CHRISTMAS HAS BEEN REBRANDED

If Christmas didn’t exist, we’d need to invent it.
It’s no coincidence that the feast lies at the darkest part of the year, literally ‘in the bleak mid-winter’. A time when we need something to look forward to, a pick-me-up. Pre-Christian society understood this, with their ‘Yuletide’ winter solstice celebrations, which were neatly ‘re skinned’ (using a modern parlance) by early Christianity with the familiar Bethlehem-based narrative. The story changed, but the heart of the feast remained the same – communities coming together to celebrate, during the bleakest of seasons.

The mid-winter oasis of the ‘festive season’ was, for generations, the exclusive territory of religion. But things change, meaning evolves and time moves on. We know, of course, that the ‘holidays’ so movingly crooned of in the Cola commercial are a contraction of the Christian ‘holy days’. Yet the word no longer has an ecclesiastical connotation. The same might be said of ‘Christmas’ itself – an abbreviation of ‘Christ’s Mass’, which (I feel) wouldn’t be the primary definition for most. Like ‘holiday’, the word has new common meaning: a festive period of goodwill and joviality. There are new myths and traditions too, with John Lewis and Coca Cola at the heart of these, here in this country.

I wish those who choose to celebrate the religious during this festive time well. They do not, however, have a monopoly on ‘the true meaning of Christmas’.

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Introducing Santa Claus

In a former life, long before In The Night Garden marathons and synchronized bacon sandwich and Peppa Pig viewing sessions, I used to have a responsible job where people listened to and acted upon what I said. These days I find myself in the centre aisle of the Co-op pleading with my son to stop crying because I won’t buy him a full-sized carpet cleaning system.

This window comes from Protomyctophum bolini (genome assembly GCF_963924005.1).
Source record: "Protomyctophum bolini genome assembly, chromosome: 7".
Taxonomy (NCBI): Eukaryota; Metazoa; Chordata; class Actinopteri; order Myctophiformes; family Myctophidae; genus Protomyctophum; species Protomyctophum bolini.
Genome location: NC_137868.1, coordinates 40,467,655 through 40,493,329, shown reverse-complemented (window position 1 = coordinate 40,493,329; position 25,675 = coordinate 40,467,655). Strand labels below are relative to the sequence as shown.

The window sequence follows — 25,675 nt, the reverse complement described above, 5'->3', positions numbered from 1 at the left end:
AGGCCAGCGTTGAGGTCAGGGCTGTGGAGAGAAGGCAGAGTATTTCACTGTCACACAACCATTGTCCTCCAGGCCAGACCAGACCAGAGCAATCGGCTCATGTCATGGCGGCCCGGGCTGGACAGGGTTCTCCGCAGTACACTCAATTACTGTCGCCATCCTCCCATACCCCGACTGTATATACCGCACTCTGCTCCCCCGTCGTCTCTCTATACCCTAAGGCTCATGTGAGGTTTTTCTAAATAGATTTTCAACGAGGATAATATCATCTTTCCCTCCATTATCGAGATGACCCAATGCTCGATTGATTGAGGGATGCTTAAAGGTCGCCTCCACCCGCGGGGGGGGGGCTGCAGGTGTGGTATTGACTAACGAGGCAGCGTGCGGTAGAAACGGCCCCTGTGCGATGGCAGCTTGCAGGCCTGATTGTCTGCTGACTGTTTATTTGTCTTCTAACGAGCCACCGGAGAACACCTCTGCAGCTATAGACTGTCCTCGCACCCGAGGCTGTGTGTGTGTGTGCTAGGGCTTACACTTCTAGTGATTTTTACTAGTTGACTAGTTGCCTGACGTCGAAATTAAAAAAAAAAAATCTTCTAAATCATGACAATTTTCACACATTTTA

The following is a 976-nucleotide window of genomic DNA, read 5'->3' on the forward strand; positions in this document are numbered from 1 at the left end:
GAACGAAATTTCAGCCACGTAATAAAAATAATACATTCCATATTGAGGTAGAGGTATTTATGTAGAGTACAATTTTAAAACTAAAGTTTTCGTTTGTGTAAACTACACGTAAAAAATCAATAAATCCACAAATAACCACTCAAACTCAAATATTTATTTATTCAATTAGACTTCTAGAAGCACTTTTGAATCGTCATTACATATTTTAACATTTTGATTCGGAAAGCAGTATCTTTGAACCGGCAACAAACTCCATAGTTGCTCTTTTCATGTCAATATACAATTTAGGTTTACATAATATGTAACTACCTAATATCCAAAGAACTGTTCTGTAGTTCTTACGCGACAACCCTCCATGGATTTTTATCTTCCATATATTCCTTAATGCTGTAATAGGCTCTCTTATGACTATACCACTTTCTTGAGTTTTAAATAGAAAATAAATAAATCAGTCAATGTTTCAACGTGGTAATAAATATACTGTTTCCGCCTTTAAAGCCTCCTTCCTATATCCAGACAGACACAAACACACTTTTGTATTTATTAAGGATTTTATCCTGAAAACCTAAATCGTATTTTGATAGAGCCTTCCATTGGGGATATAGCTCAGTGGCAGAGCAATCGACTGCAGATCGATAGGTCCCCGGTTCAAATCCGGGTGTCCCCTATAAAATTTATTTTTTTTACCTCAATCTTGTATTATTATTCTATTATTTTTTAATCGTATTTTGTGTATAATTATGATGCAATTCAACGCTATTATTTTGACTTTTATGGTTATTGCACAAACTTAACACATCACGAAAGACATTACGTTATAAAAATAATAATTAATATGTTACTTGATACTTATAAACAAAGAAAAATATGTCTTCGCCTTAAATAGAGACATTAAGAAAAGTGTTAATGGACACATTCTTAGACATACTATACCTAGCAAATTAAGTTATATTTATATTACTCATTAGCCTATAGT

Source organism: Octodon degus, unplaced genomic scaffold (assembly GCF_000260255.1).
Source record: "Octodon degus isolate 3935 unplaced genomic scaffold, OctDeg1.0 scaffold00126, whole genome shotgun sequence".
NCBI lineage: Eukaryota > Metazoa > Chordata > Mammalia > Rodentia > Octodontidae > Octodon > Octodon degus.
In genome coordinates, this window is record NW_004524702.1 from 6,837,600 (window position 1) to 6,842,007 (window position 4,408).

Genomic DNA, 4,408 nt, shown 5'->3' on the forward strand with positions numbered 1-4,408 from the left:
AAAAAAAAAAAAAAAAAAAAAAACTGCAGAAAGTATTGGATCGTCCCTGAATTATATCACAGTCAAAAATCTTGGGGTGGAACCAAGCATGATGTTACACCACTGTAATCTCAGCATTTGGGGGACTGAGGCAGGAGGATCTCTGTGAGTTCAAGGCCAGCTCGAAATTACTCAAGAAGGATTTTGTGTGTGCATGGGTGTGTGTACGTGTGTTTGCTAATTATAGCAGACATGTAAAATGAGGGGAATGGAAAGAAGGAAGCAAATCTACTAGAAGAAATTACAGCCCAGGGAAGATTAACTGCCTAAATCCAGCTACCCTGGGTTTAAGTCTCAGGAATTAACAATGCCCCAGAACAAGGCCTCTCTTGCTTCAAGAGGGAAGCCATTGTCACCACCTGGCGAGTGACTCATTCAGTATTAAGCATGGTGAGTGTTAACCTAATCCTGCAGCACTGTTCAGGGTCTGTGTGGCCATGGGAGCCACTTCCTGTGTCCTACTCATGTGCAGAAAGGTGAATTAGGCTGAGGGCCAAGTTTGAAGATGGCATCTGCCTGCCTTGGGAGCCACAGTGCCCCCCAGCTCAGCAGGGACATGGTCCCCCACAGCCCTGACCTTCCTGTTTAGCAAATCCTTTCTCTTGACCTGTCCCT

Yes, that happened.

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7 Things Parents Of Toddlers Wish They Didn’t Have To Say…

This I just don’t get. If I present an item to my son, on his favourite plate, there’s a 50/50 chance of his eating it. If, however, I get the same item and throw it on the floor… 100% certain he’ll pick it up and munch away happily. 

For some reason, toddlers want to put everything in their mouths. So any walk in the park, trip across town or visit to the supermarket is perpetually punctuated with me saying: “Take that out of your mouth! We don’t eat off the floor”. 

Leaves, rocks, bits of twig, squashed chips & a whole assortment of litter have all been whisked from his grubby little mitts just before he attempted to eat them. If I’m honest, there have been several times when I didn’t get there quickly enough – so these items have had to be wrestled from between stubbornly closed lips. He, of course, thinks this is hilarious – while all I can think of is a potential night of projectile vomiting should he catch some lurgy or other. 

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Why Dads Are Better Than Superheroes

Dads do AMAZING things WITHOUT superpowers It’s (relatively) easy to save the day if you can fly or walk up the side of buildings. Superheroes (on the whole) are blessed with some pretty nifty abilities that the average person in the street could only dream of. They’ve got a bit (read ‘a lot’) of a head start. The thing is, I’ve seen dads do amazing things with no superpowers whatsoever. OK, OK, what they do might not be as ‘showy’ as the antics of Messrs Wayne, Kent and Stark – but they’re more impressive.

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